'Swarm' debuted in November 2013, running globally across TV, print, outdoor, digital channels and social media. A brief behind-the-scenes look at the making-of can be seen here: http://youtu.be/M1ShuAEIfGw
Mellinger concluded, "OptiTrack was amazing. We pushed the limits as to how the Prime 41 cameras are normally used, and their support team was with us every step of the way. It was exciting for us to take motion capture technology and the quadrotors that we've been working on for so long out of the lab environment and into the real world. Our ambitions paid off, and we were able to get a lot of interesting shots that we didn't even think were possible when we started."
OptiTrack creates the highest performing 3D tracking hardware and software available today and has become the largest motion capture provider in the world. By delivering the best 3D precision, simpler real time workflows, on-site manufacturing enabling the industry's lowest pricing, and free and open developer access, it has become the favorite of industry leaders in game and film production, university education and research, engineering, life science, sports performance and injury prevention, and many others.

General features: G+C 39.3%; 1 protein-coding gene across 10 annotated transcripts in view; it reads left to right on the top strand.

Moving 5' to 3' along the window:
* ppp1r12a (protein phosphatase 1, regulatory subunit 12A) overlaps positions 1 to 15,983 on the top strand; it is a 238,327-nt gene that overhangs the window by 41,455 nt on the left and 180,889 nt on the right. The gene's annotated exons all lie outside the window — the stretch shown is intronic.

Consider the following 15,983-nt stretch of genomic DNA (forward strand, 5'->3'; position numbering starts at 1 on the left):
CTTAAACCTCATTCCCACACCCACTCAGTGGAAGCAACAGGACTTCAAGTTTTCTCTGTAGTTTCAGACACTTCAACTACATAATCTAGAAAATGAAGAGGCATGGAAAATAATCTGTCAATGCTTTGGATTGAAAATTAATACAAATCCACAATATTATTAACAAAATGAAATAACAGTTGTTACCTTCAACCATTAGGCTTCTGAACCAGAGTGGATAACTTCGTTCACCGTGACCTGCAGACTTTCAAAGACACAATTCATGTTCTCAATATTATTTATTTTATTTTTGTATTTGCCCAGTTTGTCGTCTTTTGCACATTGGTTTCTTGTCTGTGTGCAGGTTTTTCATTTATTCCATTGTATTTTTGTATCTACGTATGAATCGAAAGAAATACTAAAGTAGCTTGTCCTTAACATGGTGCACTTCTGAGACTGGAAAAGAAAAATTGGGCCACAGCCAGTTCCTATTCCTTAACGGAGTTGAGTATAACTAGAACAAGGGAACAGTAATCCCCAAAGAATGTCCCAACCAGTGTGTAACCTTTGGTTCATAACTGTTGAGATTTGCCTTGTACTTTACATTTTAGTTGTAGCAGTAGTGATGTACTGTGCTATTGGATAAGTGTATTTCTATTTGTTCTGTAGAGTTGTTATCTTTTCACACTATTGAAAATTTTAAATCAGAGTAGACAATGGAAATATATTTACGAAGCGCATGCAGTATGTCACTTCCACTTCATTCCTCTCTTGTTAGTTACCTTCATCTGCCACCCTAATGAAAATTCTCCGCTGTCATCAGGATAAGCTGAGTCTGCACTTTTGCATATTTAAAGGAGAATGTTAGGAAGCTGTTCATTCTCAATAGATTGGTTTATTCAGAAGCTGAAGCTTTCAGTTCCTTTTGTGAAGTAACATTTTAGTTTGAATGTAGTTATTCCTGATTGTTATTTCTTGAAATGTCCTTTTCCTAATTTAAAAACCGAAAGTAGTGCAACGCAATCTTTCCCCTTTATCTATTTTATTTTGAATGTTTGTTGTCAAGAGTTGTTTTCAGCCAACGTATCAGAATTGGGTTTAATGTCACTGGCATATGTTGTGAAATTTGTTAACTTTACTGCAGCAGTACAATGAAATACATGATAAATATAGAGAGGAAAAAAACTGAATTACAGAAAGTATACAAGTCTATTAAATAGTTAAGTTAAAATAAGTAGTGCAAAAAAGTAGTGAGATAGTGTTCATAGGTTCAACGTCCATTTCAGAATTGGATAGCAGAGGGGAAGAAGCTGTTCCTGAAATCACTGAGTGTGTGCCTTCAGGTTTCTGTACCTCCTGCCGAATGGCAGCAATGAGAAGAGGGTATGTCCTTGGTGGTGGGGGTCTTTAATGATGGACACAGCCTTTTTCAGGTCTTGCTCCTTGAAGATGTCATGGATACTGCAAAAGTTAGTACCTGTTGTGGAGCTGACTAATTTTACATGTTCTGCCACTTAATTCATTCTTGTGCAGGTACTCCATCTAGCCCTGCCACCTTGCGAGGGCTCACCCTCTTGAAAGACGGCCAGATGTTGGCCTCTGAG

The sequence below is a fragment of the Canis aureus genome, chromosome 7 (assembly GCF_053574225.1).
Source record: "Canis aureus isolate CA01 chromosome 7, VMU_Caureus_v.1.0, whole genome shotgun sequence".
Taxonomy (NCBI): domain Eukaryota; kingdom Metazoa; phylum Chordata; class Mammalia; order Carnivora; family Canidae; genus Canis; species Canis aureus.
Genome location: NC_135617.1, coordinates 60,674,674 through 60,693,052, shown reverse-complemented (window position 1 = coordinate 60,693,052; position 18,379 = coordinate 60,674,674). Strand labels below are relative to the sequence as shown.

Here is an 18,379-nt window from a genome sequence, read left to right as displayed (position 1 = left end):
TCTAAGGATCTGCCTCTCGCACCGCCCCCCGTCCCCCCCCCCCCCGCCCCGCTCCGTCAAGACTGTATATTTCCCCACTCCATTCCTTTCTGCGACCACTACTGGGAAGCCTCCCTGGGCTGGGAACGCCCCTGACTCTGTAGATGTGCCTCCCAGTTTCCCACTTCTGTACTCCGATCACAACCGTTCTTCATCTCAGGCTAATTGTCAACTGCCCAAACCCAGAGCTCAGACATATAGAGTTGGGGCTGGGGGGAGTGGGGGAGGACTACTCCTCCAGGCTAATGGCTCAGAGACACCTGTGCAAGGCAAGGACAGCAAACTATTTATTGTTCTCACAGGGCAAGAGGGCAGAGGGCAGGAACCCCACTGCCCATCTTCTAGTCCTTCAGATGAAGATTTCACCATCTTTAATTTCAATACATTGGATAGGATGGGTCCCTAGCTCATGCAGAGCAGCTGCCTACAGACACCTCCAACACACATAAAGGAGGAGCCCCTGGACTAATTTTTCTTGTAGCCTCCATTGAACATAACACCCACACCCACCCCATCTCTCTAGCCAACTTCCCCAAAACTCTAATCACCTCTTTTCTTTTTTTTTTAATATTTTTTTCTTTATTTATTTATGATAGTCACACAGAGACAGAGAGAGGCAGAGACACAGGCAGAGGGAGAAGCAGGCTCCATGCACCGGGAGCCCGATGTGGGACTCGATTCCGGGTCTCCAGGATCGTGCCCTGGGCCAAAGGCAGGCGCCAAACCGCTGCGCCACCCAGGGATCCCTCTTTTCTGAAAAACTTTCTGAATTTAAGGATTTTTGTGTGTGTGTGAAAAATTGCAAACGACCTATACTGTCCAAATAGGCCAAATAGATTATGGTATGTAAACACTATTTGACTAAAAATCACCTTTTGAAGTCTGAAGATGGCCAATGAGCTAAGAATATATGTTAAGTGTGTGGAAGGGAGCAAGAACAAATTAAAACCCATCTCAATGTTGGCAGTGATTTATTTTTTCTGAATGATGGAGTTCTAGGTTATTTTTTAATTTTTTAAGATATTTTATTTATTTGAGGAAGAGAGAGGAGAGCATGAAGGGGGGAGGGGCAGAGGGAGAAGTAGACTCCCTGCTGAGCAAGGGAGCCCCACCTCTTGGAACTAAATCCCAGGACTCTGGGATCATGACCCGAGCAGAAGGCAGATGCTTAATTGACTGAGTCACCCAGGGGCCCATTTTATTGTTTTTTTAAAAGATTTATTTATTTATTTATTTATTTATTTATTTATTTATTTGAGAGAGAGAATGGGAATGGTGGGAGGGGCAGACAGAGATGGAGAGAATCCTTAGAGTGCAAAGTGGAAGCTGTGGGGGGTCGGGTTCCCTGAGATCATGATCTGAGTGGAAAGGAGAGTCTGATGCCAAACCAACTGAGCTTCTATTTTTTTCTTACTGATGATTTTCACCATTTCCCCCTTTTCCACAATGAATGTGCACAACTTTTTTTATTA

The OptiTrack product line includes motion capture software and high-speed tracking cameras, contract engineering services, the GEARS golf training and club fitting solution, and affiliate commercial tracking products TrackIR and SmartNav.
Entertainment customers include: Electronic Arts, Microsoft Game Studios, Cloud Imperium, Ubisoft, Rockstar Games, The Moving Picture Company, Animatrik Film Design, and other top studios and developers around the world. Engineering customers include: Boeing, KMel Robotics, NASA, Oculus VR, Lockheed Martin, John Deere, Mechdyne, Under Armour, Stanford University, Duke University, Laser Shot, Mitsubishi, and Dassault Systems.